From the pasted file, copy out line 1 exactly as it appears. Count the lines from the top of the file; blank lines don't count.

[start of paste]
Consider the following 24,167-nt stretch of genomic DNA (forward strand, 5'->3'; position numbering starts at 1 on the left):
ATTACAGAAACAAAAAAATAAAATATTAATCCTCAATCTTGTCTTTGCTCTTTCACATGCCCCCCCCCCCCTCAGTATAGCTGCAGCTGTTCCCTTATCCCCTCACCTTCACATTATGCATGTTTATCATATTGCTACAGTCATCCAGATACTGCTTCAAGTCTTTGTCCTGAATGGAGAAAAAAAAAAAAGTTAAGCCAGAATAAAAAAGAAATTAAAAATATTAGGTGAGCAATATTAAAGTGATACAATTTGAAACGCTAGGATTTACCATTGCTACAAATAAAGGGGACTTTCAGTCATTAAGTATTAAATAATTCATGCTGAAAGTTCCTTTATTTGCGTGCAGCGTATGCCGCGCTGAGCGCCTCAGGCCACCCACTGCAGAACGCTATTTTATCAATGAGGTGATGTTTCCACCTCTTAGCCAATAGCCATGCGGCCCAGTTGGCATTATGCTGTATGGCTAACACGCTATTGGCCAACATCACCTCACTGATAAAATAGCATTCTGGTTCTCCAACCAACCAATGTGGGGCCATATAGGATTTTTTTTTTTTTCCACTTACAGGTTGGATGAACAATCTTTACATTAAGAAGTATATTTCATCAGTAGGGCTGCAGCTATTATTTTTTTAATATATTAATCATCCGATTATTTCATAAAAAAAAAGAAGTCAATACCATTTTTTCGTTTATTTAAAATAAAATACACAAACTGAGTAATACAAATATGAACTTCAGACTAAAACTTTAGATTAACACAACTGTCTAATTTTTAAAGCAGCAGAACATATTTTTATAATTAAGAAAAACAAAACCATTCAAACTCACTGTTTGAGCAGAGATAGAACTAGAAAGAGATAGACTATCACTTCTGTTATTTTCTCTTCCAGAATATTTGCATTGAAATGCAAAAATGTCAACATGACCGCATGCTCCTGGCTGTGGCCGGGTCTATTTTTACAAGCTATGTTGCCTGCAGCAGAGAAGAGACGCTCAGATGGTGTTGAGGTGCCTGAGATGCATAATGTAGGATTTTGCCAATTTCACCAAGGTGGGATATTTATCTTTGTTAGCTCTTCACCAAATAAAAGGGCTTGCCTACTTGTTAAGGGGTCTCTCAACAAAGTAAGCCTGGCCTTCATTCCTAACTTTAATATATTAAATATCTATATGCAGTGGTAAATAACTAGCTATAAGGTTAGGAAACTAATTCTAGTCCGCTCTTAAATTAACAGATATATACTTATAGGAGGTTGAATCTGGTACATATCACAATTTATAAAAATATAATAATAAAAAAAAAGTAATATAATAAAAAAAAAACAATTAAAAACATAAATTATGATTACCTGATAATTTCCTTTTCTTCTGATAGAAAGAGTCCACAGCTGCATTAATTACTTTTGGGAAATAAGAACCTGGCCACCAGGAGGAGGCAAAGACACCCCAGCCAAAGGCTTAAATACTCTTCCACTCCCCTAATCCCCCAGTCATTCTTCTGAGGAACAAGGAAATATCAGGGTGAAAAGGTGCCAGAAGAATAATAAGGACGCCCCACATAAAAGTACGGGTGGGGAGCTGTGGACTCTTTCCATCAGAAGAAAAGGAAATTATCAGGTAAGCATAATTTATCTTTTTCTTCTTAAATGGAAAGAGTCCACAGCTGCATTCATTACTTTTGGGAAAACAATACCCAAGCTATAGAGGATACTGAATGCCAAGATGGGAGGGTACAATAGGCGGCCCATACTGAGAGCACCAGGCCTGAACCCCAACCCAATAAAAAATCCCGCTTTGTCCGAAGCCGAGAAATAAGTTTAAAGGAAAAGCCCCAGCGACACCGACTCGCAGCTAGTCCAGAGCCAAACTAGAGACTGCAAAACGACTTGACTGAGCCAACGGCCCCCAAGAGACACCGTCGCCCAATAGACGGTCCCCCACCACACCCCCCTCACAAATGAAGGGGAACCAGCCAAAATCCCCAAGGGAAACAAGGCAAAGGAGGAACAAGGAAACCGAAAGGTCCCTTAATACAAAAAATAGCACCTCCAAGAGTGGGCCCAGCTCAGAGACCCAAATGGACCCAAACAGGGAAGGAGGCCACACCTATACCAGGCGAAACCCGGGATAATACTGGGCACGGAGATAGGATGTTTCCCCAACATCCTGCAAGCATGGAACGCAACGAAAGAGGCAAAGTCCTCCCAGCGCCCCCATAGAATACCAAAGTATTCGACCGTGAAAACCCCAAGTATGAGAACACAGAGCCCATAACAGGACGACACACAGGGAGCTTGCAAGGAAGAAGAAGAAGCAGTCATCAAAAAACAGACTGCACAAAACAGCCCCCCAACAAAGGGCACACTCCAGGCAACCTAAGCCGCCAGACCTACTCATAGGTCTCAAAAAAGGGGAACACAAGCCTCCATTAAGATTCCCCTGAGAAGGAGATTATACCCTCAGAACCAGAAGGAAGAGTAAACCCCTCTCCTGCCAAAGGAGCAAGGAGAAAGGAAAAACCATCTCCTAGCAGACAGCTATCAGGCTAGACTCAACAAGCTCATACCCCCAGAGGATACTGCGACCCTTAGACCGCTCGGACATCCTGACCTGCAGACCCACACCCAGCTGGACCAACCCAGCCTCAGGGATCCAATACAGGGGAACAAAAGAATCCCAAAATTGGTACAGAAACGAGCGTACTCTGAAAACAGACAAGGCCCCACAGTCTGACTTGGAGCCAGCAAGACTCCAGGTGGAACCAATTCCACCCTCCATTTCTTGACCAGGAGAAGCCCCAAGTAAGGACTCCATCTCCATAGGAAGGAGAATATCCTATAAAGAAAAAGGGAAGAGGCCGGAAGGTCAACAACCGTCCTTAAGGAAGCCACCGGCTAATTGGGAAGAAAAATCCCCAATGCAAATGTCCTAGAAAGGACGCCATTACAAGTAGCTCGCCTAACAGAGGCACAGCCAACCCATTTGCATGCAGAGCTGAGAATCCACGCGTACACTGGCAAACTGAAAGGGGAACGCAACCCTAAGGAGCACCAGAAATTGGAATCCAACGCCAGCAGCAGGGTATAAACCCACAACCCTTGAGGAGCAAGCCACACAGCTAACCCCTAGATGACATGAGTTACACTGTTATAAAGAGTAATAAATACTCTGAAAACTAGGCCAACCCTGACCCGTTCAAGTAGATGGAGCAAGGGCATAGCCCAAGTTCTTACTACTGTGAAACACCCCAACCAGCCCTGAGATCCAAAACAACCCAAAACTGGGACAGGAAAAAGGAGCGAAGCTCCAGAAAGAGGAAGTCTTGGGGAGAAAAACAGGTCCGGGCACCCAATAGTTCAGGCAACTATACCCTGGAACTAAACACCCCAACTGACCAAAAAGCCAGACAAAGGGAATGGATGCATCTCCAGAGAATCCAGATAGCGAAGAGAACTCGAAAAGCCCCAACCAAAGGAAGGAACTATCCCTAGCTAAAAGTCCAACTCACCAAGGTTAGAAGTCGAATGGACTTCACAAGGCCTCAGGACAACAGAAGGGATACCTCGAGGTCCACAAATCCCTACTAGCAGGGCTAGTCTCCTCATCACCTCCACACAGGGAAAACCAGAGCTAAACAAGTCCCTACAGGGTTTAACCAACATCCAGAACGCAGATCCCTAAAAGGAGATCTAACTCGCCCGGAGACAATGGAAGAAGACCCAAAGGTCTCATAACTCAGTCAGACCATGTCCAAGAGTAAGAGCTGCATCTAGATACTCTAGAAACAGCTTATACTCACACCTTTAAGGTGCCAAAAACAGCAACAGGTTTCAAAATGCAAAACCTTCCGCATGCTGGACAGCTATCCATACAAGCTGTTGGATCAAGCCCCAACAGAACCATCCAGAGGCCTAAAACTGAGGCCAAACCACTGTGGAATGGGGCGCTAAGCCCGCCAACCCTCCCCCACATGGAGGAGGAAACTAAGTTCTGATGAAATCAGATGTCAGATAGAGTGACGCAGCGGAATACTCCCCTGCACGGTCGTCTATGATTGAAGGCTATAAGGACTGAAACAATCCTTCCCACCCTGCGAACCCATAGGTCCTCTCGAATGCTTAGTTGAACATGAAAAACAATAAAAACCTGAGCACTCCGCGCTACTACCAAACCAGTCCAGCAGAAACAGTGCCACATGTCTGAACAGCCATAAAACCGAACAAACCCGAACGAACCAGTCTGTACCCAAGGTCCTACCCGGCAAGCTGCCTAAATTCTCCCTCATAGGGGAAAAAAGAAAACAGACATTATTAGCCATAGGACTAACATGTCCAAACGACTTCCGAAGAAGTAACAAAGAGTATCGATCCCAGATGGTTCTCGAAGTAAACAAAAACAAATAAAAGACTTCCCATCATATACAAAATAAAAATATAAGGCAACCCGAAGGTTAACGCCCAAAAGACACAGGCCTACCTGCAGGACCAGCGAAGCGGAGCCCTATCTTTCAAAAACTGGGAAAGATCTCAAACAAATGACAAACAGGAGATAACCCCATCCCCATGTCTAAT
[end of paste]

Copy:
Consider the following 24,167-nt stretch of genomic DNA (forward strand, 5'->3'; position numbering starts at 1 on the left):